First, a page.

Utility Week

UTILITY Week 17th July 2015

Utility Week - authoritative, impartial and essential reading for senior people within utilities, regulators and government

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Page 16 of 31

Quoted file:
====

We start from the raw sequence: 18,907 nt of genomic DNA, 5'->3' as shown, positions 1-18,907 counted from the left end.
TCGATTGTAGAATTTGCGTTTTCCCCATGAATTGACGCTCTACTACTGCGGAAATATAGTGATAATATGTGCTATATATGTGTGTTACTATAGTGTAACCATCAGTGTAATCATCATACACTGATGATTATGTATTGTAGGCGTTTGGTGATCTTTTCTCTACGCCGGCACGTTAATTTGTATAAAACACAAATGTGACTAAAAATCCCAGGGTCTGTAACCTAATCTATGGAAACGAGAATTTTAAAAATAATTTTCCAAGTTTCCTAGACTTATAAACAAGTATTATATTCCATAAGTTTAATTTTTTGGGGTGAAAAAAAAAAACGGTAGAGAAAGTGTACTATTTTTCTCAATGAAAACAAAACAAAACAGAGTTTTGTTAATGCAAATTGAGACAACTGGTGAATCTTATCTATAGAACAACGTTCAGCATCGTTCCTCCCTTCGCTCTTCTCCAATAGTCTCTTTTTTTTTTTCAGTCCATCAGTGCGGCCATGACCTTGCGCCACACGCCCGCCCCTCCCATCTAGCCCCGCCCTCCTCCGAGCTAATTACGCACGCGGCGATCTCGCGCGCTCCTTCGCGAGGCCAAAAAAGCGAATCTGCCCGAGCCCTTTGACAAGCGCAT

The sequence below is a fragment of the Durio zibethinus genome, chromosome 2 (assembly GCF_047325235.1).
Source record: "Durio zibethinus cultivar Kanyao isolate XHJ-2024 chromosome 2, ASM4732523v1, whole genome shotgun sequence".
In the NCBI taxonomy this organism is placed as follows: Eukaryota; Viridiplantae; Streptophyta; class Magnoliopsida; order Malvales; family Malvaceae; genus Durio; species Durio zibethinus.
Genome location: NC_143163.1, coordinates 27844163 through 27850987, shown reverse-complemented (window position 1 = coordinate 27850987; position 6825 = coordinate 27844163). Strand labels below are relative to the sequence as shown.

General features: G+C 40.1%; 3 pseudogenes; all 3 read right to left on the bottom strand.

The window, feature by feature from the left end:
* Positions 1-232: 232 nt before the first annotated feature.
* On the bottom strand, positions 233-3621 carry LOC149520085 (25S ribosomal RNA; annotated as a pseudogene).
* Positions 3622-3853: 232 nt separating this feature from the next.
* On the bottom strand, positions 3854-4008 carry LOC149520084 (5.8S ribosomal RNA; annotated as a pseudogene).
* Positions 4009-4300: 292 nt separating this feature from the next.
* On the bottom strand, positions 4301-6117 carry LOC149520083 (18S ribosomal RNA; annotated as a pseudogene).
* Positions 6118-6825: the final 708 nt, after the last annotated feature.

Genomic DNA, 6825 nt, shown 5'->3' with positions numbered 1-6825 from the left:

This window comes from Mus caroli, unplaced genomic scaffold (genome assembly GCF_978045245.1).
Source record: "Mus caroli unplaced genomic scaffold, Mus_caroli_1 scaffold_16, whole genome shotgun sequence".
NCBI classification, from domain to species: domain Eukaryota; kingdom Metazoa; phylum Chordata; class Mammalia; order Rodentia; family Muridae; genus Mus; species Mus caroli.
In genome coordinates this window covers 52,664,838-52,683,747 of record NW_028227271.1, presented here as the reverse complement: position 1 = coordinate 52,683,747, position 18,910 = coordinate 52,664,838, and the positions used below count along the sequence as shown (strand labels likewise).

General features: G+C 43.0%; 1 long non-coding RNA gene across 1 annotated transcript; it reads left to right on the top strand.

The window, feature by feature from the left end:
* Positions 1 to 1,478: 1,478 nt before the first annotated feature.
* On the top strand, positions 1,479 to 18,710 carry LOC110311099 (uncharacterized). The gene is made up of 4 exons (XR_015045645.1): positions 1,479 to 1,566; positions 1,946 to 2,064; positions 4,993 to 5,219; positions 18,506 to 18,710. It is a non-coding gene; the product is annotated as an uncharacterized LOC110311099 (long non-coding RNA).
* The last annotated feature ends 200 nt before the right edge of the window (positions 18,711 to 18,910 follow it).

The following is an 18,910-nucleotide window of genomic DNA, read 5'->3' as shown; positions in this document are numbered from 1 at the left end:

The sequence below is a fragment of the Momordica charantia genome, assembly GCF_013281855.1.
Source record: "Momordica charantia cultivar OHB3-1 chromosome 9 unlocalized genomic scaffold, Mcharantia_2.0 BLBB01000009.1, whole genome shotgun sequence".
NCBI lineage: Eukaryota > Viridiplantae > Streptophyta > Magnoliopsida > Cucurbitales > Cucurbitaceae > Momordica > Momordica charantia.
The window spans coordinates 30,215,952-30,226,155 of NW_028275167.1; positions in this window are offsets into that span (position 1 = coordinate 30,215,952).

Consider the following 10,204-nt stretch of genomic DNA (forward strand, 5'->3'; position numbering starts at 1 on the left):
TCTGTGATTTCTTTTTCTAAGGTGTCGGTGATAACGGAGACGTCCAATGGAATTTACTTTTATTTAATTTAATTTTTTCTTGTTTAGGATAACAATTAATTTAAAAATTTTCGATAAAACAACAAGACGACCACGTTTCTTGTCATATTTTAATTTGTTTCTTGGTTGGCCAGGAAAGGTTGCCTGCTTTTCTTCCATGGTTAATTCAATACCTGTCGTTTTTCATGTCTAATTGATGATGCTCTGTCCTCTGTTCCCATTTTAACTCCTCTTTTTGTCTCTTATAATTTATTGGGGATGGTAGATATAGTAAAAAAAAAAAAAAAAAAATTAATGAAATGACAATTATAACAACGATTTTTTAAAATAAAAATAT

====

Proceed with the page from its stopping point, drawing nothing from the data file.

UTILITY WEEK | 17TH - 23RD JULY 2015 | 17 Finance & Investment Market view C ompanies involved in the utility sector face heightened complexity, a more challenging financial environment and a growing regulatory burden. As a result, businesses are also experienc- ing a change in their risk profile and having to answer a number of questions. Which risks need to be covered and to what limits? Can we afford to "self-insure" in some areas, such as cyber risk? If so, what are the poten- tial downside risks to reputation or from business interruption? And what levels of deductibles can the business carry? Pity the poor risk manager who has to provide the answers. For most businesses, it is not cost-effective to insure up to the hilt; they have to seek a balance between full cover and self-insurance. Furthermore, there has been a shake-up in the way claims are managed and processed through the system. The landscape for claims has been affected by the Jackson reforms. The Employ- ers Liability/Public Liability portal and the associated new claims protocol are now just over a year old. From a practical point of view, the portal appears to be fit for purpose but there is increasing evidence that, viewed nationally, an excessive number of claims are exiting the system, oen unnecessarily. So, in my view, the new claims landscape is not being shaped by the faster resolutions and lower costs promised, but by the grow- ing complexity of insurance, by new risks and by changing attitudes to risk manage- ment. In the utility sector, increasing regula- tory demands coupled with a dynamic shi towards more commercial approaches to ownership and acquisition are also shaping what a utility risk manager is looking for. Faced by a major claim, the first port of call for many utility firms is their solicitor. This was the case before the advent of the portal and, for some, nothing has changed, because many believe a law firm offers them a one-stop shop solution, with access to liti- gation. But this is not always the best way forward and it can lead to spiralling and unnecessary costs. A major claim against a utility firm can affect cashflow, corporate reputation and shareholder value. It can also have regula- tory repercussions. If a utility business is hit by a large claim, it can oen have little con- trol over how the process is managed by the insurer and if the risk is self-insured, it could well down this path. They know that the suc- cess of these programmes is based on a com- bination of committed account management, expertise, advanced technology and a crea- tive approach to claims. A partnership with a claims manage- ment specialist who knows and understands your business risks will add value. With day-to-day, attritional claims, the words you want to hear are: don't worry; we'll handle the process, nego- tiate, protect and keep you informed. Major losses, mean- while, call for more specific solutions – whether to fight a claim, when to engage counsel, which legal firm to choose. And with each step, there is a cost implication and a saving that a claims part- ner can make for you. In this rapidly changing arena, utility firms need a focus on costs and quality of outcome to derive a strategic approach to losses. If you do not have these resources in- house, it may be time to consider alternatives that are more commercially astute and lead to enhanced shareholder value. Darren Coombes, chief commercial officer, Davies Group Cost of claims on the rise With the cost of legal claims growing, both in terms of money and reputational damage, utilities should consider ways of rationalising and streamlining the claims process, says Darren Coombes. Case study: water company claims portal The claims spend for a large water utility company was spread across three departments: finance, legal, and insurance. Each had differing approaches to claims handling. This resulted in a claims history that was expensive, fractured and oen unclear. What is more, this approach had an impact on shareholder value and increased frictional claims costs. It also caused regulator intervention and negative media interest. To combat its growing claims cost, the water company worked with a third party administrator to set up a claims portal designed to handle claims from notification through to investigation and settlement. This approach meant that all claims were now handled through a single point along with consistent procedures and objectives. The portal was also supported by technology that could capture precise market intelligence throughout across all claims and which could be shared with the board. Over a five-year period the claims portal helped reduce spend by 22 per cent while helping to enhance the brand reputation and steer away press interest. "The new claims landscape is not being shaped by the faster resolutions and lower costs promised, but by the growing complexity of insurance." face an expensive legal process. For the busi- ness, this is an uncomfortable place to be. Uncertainty over timing, settlement amounts and legal costs puts a burden on cashflow and business planning. Flexibility is the key to claims manage- ment responses. Standardised solutions do not work. Instead, processes must be tailored to suit specific insurance arrangements, nature of activities and achievement of cor- porate goals. Several utility firms are already

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